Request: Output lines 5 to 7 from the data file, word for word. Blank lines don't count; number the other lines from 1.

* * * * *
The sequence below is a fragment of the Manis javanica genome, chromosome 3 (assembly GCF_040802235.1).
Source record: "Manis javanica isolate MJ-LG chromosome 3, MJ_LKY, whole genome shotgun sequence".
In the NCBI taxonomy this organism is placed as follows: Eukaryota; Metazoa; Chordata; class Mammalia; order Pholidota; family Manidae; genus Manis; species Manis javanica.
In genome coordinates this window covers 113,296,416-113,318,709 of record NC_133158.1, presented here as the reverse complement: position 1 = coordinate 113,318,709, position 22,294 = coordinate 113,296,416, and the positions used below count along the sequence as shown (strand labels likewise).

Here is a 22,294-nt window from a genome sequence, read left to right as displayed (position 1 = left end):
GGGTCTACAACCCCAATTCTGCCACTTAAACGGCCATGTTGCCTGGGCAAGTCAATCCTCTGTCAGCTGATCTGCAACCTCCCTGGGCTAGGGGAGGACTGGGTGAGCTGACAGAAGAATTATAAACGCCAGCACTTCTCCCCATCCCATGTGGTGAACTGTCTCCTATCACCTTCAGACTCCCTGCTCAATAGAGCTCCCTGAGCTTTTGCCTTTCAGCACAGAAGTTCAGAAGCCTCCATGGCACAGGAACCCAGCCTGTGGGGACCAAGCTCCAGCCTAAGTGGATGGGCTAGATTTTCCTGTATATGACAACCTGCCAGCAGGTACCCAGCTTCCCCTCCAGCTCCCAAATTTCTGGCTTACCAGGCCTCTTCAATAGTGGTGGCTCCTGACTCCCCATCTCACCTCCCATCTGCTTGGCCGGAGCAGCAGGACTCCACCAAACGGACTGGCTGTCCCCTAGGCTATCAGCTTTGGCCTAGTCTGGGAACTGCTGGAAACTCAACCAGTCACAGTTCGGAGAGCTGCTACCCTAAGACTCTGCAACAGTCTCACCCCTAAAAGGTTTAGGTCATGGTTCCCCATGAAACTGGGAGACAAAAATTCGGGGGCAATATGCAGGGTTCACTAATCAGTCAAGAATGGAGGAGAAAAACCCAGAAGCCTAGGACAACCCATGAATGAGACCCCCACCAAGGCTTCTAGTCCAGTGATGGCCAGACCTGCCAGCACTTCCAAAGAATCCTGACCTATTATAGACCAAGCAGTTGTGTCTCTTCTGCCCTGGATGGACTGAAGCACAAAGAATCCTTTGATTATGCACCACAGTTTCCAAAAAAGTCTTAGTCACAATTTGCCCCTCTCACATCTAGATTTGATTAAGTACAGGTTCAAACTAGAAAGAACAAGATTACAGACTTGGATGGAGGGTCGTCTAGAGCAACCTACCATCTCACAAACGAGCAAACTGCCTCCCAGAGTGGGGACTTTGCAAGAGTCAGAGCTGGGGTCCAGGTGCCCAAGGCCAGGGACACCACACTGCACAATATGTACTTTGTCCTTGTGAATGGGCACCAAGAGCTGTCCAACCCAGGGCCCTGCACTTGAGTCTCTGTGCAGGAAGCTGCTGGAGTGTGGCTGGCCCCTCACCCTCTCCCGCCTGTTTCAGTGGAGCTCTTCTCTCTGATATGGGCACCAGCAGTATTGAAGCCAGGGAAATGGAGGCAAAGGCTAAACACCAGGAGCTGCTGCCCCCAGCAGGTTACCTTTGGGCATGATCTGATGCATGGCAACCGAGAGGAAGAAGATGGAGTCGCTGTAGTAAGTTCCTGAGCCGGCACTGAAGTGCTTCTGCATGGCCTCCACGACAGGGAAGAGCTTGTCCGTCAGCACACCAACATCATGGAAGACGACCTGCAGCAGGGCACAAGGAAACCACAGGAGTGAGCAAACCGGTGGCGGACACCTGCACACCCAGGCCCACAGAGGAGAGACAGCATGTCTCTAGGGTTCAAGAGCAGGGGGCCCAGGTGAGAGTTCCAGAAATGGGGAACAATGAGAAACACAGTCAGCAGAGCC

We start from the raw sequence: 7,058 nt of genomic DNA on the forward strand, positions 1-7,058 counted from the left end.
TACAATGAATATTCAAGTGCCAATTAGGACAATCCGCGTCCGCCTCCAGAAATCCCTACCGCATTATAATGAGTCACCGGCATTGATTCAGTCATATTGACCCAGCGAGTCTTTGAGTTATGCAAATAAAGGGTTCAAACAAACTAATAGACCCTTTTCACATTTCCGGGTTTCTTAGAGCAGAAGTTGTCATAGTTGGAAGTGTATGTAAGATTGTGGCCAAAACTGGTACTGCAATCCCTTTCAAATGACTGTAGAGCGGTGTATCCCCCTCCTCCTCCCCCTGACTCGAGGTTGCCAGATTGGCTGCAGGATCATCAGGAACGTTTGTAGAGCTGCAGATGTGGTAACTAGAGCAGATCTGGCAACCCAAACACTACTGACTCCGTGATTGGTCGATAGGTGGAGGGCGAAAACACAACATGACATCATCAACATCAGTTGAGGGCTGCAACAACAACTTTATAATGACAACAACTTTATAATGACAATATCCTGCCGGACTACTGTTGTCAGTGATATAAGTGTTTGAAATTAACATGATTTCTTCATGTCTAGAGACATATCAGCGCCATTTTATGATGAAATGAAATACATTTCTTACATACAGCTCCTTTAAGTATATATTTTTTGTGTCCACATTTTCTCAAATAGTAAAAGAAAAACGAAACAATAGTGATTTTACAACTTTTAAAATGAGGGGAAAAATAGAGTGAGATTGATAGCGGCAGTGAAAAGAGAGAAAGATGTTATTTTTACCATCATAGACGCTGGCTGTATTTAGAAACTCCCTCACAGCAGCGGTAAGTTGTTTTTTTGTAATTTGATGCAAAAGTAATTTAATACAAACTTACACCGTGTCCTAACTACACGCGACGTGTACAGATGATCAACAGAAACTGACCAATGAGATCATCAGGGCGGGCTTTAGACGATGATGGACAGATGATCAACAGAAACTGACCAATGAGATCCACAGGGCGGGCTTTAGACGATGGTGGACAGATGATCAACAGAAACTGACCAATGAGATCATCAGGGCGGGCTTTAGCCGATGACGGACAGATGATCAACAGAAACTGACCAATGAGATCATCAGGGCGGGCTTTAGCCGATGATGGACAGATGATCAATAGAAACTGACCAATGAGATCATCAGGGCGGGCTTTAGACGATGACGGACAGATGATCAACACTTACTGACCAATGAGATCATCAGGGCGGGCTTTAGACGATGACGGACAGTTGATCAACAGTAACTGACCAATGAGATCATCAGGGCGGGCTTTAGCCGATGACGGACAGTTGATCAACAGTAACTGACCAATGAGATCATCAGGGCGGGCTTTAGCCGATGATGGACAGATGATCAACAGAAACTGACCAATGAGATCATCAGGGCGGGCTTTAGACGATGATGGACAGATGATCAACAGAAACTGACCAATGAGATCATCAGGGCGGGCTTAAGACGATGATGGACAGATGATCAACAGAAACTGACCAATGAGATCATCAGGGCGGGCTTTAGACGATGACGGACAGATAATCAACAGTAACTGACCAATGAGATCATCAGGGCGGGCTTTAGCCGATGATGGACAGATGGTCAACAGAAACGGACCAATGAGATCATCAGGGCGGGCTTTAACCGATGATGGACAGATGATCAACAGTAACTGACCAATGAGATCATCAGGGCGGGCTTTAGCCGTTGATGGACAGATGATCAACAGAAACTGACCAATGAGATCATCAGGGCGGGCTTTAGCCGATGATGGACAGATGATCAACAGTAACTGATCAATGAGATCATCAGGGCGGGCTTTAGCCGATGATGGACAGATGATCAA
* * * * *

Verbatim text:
Here is a 22,294-nt window from a genome sequence, read left to right as displayed (position 1 = left end):
GGGTCTACAACCCCAATTCTGCCACTTAAACGGCCATGTTGCCTGGGCAAGTCAATCCTCTGTCAGCTGATCTGCAACCTCCCTGGGCTAGGGGAGGACTGGGTGAGCTGACAGAAGAATTATAAACGCCAGCACTTCTCCCCATCCCATGTGGTGAACTGTCTCCTATCACCTTCAGACTCCCTGCTCAATAGAGCTCCCTGAGCTTTTGCCTTTCAGCACAGAAGTTCAGAAGCCTCCATGGCACAGGAACCCAGCCTGTGGGGACCAAGCTCCAGCCTAAGTGGATGGGCTAGATTTTCCTGTATATGACAACCTGCCAGCAGGTACCCAGCTTCCCCTCCAGCTCCCAAATTTCTGGCTTACCAGGCCTCTTCAATAGTGGTGGCTCCTGACTCCCCATCTCACCTCCCATCTGCTTGGCCGGAGCAGCAGGACTCCACCAAACGGACTGGCTGTCCCCTAGGCTATCAGCTTTGGCCTAGTCTGGGAACTGCTGGAAACTCAACCAGTCACAGTTCGGAGAGCTGCTACCCTAAGACTCTGCAACAGTCTCACCCCTAAAAGGTTTAGGTCATGGTTCCCCATGAAACTGGGAGACAAAAATTCGGGGGCAATATGCAGGGTTCACTAATCAGTCAAGAATGGAGGAGAAAAACCCAGAAGCCTAGGACAACCCATGAATGAGACCCCCACCAAGGCTTCTAGTCCAGTGATGGCCAGACCTGCCAGCACTTCCAAAGAATCCTGACCTATTATAGACCAAGCAGTTGTGTCTCTTCTGCCCTGGATGGACTGAAGCACAAAGAATCCTTTGATTATGCACCACAGTTTCCAAAAAAGTCTTAGTCACAATTTGCCCCTCTCACATCTAGATTTGATTAAGTACAGGTTCAAACTAGAAAGAACAAGATTACAGACTTGGATGGAGGGTCGTCTAGAGCAACCTACCATCTCACAAACGAGCAAACTGCCTCCCAGAGTGGGGACTTTGCAAGAGTCAGAGCTGGGGTCCAGGTGCCCAAGGCCAGGGACACCACACTGCACAATATGTACTTTGTCCTTGTGAATGGGCACCAAGAGCTGTCCAACCCAGGGCCCTGCACTTGAGTCTCTGTGCAGGAAGCTGCTGGAGTGTGGCTGGCCCCTCACCCTCTCCCGCCTGTTTCAGTGGAGCTCTTCTCTCTGATATGGGCACCAGCAGTATTGAAGCCAGGGAAATGGAGGCAAAGGCTAAACACCAGGAGCTGCTGCCCCCAGCAGGTTACCTTTGGGCATGATCTGATGCATGGCAACCGAGAGGAAGAAGATGGAGTCGCTGTAGTAAGTTCCTGAGCCGGCACTGAAGTGCTTCTGCATGGCCTCCACGACAGGGAAGAGCTTGTCCGTCAGCACACCAACATCATGGAAGACGACCTGCAGCAGGGCACAAGGAAACCACAGGAGTGAGCAAACCGGTGGCGGACACCTGCACACCCAGGCCCACAGAGGAGAGACAGCATGTCTCTAGGGTTCAAGAGCAGGGGGCCCAGGTGAGAGTTCCAGAAATGGGGAACAATGAGAAACACAGTCAGCAGAGCC

We start from the raw sequence: 7,058 nt of genomic DNA on the forward strand, positions 1-7,058 counted from the left end.